38% of children and young people accessing Kids Inspire’s charitable mental health services have described themselves as having additional needs, including neurodiversity, in the latest six-month impact analysis (April 2021-October 2021).
Since April 2021, referrals from parents and teachers for children and young people presenting with emotional, behavioural and/or social difficulties which indicate neurodivergent presentations has remained on the rise, while issues such as anxiety, social anxiety, peer relationship struggles and bullying have doubled, which are also common in neurodivergent children.
“Society is learning to adapt and understand neurodiversity more each day. More parents and teachers are identifying behaviours or difficulties that are negatively impacting a child’s wellbeing and then they reach out to us for help.” – said, Nicole Lenihan, a Kids Inspire Art Therapist specialising in children and young people.
Nicole went on to say: “Its important to be client lead in our work with children, allowing autonomy for our creative work. No two children are the same and this includes those experiencing neurodiverse traits. I avoid ‘labels’, as this can be minimising for a child’s experience of their difficulties. Rather, I use psychoeducation to help clients and their families better understand their difficulties and wonder how we might best accommodate these differences.”
“Children who are neurodivergent may find verbal communication challenging, and so in art therapy the art can facilitate this communication in images; and in doing so allows a non-verbal child to access mental health support.”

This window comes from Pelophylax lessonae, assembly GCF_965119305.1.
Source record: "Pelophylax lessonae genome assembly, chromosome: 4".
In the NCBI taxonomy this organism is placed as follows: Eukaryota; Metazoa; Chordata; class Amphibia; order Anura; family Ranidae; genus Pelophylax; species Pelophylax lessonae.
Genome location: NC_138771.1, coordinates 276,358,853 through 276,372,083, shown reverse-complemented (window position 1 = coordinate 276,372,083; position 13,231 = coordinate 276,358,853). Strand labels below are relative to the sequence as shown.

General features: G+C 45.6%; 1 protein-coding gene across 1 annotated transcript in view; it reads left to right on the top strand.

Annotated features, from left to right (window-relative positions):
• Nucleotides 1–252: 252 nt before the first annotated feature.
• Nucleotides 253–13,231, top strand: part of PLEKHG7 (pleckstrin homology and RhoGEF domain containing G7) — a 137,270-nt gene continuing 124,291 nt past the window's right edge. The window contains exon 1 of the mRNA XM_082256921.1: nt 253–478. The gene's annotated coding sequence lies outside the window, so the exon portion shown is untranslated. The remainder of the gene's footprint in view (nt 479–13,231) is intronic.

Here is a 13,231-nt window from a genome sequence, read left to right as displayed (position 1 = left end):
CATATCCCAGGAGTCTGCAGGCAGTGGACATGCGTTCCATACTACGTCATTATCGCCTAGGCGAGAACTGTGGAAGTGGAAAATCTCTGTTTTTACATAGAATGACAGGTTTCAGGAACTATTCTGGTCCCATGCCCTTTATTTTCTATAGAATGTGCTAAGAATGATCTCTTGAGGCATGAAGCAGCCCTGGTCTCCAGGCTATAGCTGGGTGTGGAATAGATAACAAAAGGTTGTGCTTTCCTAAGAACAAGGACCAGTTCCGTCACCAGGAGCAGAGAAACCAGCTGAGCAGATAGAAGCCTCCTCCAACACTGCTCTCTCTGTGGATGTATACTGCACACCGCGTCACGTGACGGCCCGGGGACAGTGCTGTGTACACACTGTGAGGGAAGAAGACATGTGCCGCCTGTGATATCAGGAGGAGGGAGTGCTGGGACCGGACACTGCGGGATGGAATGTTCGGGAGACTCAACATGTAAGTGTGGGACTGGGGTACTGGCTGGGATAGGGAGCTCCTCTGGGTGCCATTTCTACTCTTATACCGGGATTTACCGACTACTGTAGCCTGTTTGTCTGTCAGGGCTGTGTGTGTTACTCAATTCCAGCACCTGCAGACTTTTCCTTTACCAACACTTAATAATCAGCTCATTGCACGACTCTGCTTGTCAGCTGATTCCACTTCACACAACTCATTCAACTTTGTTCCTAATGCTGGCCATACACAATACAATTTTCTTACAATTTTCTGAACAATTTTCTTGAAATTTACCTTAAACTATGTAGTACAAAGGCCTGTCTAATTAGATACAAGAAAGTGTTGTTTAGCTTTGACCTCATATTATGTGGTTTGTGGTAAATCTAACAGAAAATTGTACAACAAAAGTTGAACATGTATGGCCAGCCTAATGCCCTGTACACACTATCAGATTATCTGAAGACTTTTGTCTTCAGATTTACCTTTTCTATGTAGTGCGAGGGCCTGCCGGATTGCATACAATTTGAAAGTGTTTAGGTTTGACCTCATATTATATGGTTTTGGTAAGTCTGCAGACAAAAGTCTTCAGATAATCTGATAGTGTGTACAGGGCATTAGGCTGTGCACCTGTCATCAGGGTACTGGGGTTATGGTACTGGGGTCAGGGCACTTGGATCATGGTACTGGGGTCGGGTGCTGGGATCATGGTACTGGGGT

Services at Kids Inspire centre on the child/young person and are often inclusive of family support, whether that’s psychoeducation of therapeutic services, the aim is for long-term sustainable outcome for the child in the centre.
Karen Chivas, a Kids Inspire Creative Counsellor for children and young people, recently provided psychoeducation to a parent, she said: “Sometimes we parents are so busy managing whatever comes our way with children who don’t quite fit the mainstream mould, we forget that while our thoughts and actions are focussed on our child, this might not be translating into the child getting quality time with us every day just playing, crafting, chatting and having an opportunity to be heard or to enjoy a sense of belonging, which they don’t always get outside of the family. Feeling heard and included can have a big impact on our sense of wellbeing.”
Over time, Kids Inspire services have adapted to include more group work and trauma informed practice modules linked to neurodiversity, to make them more accessible to neurodivergent individuals or to support a parent/carer, after the charity noticed an upward trend in associated presentations and traits.
This week is Neurodiversity Celebration Week and it’s an opportunity for all to learn more about neurodiversity and to encourage a more understanding society and community.